Advanced pancreatic adenocarcinoma still carries a dismal prognosis; less than 1% of patients are alive 5 years after the discovery of metastasis (1). Despite recent advances in cytotoxic chemotherapy in the first-line setting (2,3), virtually all patients experience disease progression when treated with FOLFIRINOX or Gemcitabine plus Nab-Paclitaxel. Hence, patients frequently need additional treatments to palliate symptoms and extend survival.
After single-agent Gemcitabine, only one randomized trial has properly compared survival outcomes of patients undergoing second-line treatment with those of patients not actively treated (4). In the CONKO-003, treatment with OFF (Oxaliplatin, 5-fluorouracil and folinic acid) was associated with increased overall survival (OS). Three additional randomized controlled trials have evaluated the role of polychemotherapy after Gemcitabine monotherapy, and two of them favored 5-fluorouracil-based combinations over single-agent 5-fluorouracil in this scenario (5-7). Thus, there is a shortage of prospective studies assessing the role of second-line treatment, especially that of Gemcitabine-based chemotherapy after disease progression on FOLFIRINOX (8).
Likewise, most data regarding the use of Gemcitabine-based chemotherapy after FOLFIRINOX stem from retrospective studies. They report response rates (RRs) ranging from 10% to 30% and median OS times ranging from 3.6 to 12.4 months (8-16). In these studies, patients treated with Gemcitabine plus Nab-Paclitaxel seemed to fare better than those treated with Gemcitabine monotherapy. However, such studies were performed in rather heterogeneous populations, including patients treated with FOLFIRINOX for locally advanced disease, and individuals who had FOLFIRINOX interrupted due to toxicity concerns—not experiencing disease progression. Consequently, further studies are needed to evaluate the potential benefits and harms of Gemcitabine-based chemotherapy in this setting.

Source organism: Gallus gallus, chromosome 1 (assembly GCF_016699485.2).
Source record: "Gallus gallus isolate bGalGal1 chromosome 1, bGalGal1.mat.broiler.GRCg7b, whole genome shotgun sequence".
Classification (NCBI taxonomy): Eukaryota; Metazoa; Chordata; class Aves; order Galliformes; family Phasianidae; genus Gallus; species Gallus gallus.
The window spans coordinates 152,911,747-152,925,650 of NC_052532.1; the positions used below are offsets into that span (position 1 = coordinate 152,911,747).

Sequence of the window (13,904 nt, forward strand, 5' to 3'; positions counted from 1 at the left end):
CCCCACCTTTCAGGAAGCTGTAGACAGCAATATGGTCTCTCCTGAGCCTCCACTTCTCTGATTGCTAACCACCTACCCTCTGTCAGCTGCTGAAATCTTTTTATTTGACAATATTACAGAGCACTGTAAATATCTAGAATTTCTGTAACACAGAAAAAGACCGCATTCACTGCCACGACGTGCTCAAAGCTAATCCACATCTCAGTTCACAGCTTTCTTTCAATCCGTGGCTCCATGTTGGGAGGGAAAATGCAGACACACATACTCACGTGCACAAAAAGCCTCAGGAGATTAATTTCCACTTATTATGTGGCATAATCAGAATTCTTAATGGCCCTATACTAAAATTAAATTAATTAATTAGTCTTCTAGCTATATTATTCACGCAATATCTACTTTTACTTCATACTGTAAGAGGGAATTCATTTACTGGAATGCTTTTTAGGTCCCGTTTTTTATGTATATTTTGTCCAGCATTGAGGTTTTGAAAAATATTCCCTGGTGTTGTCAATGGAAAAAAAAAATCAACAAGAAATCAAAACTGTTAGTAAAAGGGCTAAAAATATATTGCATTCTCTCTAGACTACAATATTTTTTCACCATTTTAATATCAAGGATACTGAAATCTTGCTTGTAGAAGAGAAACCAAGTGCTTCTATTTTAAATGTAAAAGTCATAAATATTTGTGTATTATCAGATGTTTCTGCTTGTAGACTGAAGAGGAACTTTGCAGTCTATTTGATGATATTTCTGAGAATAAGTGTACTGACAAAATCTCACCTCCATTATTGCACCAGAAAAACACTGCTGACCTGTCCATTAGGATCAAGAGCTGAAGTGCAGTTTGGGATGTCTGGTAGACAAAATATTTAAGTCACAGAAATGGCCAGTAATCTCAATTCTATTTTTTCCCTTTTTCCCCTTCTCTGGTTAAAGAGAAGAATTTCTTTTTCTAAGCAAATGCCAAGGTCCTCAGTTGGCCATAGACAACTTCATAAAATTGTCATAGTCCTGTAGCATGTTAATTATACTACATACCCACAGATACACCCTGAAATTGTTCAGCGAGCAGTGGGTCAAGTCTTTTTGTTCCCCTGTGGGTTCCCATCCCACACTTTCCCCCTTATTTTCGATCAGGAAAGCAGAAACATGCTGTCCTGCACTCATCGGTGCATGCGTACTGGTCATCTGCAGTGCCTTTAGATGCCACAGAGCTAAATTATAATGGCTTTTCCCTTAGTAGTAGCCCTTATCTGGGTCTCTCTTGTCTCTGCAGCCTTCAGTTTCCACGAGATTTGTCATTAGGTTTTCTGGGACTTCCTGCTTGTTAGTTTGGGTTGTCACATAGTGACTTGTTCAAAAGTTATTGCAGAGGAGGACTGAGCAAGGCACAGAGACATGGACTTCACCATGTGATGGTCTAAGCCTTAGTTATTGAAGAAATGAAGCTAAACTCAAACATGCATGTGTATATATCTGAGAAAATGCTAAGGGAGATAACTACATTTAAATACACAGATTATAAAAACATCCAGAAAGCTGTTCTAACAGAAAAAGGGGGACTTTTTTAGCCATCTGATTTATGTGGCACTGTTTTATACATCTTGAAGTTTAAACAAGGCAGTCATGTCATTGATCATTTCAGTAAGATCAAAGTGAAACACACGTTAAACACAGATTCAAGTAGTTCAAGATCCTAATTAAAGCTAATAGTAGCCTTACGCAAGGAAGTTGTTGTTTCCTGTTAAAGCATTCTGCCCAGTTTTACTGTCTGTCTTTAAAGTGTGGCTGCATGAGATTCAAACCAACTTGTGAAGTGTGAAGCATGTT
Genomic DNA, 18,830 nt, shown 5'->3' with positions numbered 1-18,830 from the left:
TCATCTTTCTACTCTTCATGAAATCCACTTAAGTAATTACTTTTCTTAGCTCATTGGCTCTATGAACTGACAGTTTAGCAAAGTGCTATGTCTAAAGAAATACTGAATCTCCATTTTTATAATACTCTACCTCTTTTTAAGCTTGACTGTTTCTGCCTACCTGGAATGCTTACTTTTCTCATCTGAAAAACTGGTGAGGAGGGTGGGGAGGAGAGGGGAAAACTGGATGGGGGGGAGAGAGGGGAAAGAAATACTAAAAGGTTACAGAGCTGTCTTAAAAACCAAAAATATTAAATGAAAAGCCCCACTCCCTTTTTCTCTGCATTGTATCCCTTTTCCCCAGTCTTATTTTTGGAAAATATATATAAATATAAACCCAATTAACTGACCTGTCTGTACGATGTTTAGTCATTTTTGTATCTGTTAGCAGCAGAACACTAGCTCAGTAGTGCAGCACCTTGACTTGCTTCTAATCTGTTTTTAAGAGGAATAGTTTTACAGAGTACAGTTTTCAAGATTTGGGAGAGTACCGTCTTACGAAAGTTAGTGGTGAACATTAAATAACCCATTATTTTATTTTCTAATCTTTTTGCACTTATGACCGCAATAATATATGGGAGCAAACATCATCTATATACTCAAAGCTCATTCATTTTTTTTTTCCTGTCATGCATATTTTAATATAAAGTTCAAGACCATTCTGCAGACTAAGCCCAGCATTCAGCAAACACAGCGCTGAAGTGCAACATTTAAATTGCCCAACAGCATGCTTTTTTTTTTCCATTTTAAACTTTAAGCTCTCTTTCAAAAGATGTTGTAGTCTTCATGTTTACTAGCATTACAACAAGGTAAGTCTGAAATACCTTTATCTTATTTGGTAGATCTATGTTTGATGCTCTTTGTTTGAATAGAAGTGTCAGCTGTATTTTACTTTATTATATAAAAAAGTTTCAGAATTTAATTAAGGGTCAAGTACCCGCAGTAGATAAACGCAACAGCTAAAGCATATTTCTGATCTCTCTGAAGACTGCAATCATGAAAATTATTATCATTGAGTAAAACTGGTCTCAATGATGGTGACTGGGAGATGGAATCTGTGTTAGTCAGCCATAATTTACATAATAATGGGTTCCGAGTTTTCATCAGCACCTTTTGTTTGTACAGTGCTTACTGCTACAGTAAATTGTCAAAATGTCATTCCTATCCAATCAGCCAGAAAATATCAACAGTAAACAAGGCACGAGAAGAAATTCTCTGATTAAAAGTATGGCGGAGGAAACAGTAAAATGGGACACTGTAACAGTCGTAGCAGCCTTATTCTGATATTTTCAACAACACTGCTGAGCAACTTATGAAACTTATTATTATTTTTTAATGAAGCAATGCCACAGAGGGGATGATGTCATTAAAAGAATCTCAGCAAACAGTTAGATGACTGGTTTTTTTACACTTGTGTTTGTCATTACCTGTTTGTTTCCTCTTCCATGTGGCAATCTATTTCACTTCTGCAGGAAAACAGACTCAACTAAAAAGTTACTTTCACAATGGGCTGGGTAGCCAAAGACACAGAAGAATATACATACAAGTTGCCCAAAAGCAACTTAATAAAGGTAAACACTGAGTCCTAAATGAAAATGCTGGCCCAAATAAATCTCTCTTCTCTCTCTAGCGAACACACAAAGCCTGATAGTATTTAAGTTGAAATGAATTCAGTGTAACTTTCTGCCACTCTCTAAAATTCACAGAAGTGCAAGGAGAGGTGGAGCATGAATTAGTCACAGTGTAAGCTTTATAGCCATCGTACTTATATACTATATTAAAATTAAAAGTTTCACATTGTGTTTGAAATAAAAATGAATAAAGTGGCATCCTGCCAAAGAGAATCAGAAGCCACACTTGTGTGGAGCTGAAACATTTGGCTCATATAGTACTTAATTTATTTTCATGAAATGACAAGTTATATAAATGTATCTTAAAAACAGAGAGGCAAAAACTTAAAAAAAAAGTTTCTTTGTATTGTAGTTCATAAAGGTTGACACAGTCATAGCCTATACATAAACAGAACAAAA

Herein we report the results of a retrospective study including 42 patients with metastatic pancreatic adenocarcinoma (MPA) treated with Gemcitabine-based chemotherapy following disease progression on FOLFIRINOX. We aimed to assess the efficacy and the toxicity profile of Gemcitabine-based chemotherapy in this setting.
This is a retrospective study carried out in a single cancer-specialized hospital in Brazil. It was based on routinely collected data retrieved from the electronic charts of patients with MPA submitted to Gemcitabine-based chemotherapy following disease progression on FOLFIRINOX. Data were collected from August 2017 to January 2018. This study was approved by the A.C. Camargo Cancer Center Internal Ethics Review Board (CAAE 88206718.7.0000.5432).